#23 Jewish Numerology – How Jews Count Time
#23 Jewish Numerology: How Jews Count Time
Shalom! In this session, you will learn the unique way in which Jews count time and use numbers to suggest something more. . . You’ll learn about numbers, the meaning of the annual year (ex: 5777), and the meanings of “biblical time.” You’ll learn all this and:
- What does “may you live to be 120 years old mean?”
- Why does “18” mean “life?”
- It’s 2016 in the English calendar but it’s 5777 in the Hebrew calendar. What’s the difference?
#1 WATCH: Counting from 1-10
#2 TEXT STUDY: Numbers in biblical time
FACT: The bible does not speak about time in calendar years, rather only in reference to people’s lives. We might assume stories in history should refer to calendar time but not in the bible.
Example: Abraham’s life:
MODERN TIME: “Diane moved away from home in 1986.”
BIBLICAL TIME: “Abraham left his father’s house when he was 75 years old.”
Example: The flood and Noah:
MODERN TIME: “The great flood started in 1671 and lasted 40 years until 1711.”
BIBLICAL TIME: “The flood waters lasted 40 days and 40 nights.”
Example: The Desert Journey:
MODERN TIME: “Their overland journey from New York to California began in 1819 and took 3 years.”
BIBLICAL TIME: “The Israelites wandered in the desert for 40 years.”
FACT: The Jewish year might be 5775 but the English year might be 2014. This teaches there are different ways of counting time and counting years. The Jewish year counting system was started by Rabbi Yossi ben Halafta, a second century C.E. sage. who suggested that the world began 5775 years ago according to the Torah. Modern scientists would suggest that the world began 4.54 Billion years ago according to science.
#3 WATCH: How old was Moses?
#4 STUDY: How old was Moses?
“God decrees, “Let the days allowed him be one hundred and twenty years.”
“God decrees, “Moses was 120 years old when he died.”
#5 WATCH: The Chai Music Video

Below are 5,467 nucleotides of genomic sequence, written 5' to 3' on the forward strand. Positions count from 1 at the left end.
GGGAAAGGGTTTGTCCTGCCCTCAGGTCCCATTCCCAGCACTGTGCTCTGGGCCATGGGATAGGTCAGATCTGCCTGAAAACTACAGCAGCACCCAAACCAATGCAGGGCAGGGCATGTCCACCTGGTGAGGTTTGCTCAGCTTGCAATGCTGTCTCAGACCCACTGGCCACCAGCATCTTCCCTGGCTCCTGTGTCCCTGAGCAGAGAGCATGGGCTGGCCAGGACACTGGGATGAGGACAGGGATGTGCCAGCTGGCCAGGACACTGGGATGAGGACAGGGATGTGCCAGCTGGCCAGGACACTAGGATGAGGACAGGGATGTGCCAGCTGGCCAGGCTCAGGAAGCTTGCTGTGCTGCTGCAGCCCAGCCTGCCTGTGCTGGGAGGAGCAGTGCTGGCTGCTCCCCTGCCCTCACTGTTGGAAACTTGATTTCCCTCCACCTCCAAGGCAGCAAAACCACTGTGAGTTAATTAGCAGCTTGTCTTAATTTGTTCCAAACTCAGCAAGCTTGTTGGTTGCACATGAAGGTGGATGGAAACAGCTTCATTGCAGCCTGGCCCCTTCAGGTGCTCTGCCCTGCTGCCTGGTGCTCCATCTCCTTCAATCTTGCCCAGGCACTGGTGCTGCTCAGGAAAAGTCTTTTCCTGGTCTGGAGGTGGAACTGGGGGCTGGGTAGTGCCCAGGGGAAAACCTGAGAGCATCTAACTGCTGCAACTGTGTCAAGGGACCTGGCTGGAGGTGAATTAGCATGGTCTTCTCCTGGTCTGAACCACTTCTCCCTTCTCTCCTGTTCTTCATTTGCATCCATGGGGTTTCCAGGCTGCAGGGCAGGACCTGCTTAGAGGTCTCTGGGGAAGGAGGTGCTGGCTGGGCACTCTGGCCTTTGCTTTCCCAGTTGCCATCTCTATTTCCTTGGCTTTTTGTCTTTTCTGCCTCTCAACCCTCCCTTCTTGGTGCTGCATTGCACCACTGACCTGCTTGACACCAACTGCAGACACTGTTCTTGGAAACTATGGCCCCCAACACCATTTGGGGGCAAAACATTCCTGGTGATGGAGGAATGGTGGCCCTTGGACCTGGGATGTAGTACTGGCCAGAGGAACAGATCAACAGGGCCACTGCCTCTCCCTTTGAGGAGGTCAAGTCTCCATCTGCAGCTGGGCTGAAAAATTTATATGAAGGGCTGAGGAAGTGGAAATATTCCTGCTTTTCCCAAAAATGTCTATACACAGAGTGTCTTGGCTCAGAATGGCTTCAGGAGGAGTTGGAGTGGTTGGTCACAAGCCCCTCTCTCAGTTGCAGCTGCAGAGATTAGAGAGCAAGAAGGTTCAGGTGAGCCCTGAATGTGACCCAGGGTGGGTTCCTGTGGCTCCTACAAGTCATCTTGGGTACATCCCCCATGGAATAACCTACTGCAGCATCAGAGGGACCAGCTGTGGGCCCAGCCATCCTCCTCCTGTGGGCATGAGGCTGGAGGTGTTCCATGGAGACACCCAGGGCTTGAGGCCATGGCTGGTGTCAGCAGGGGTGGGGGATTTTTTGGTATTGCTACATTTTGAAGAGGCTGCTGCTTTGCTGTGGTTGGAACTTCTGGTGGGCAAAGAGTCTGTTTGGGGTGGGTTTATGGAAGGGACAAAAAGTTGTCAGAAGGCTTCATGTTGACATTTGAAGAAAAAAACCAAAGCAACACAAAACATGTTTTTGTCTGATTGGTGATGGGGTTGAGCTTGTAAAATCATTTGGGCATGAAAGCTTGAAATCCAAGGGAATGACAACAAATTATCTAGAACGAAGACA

#6: Numbers Study: “Chai is for life”
Every number in Judaism can be written two ways. As digits or as letters. For example, the number “one” could be written as a “1” or as “alef” since alef is the first letter of the alef-bet. Similarly, the number two can be written “2” or “bet” since bet is the second letter of the alef-bet.
Special combinations of letters can create fun words. For example, Chet is the 8th letter and yod is the 10th letter in the alef-bet. Put them together and you have 8+10 which is “18” but also “Chet-Yod” which spells the word “Chai.” In Hebrew, the word “chai” means “life.” Therefore, 18 is a very important number in Judaism because it symbolizes “life.”
# 7 Review and Response
1. Do your best to count from 1-10 in Hebrew.
2. Why do Jews say, “may you live to be 120 years old?”
3. What is the Hebrew number for “life?”
4. Did you know that Jewish people often make tzedaka donations in multiples of 18? 18-36-72 and so on . . .Why do you think this is?
Need some help? We’re here for you. At any time, if you have any questions, please contact one of our teachers so we can help you. Also, at the end of the session, remember to review your responses in your Tamid Workbook so you can get credit for this lesson. Behatzlacha (Hebrew for good luck)! You can reach Sarah at (646)360-0689 or firstname.lastname@example.org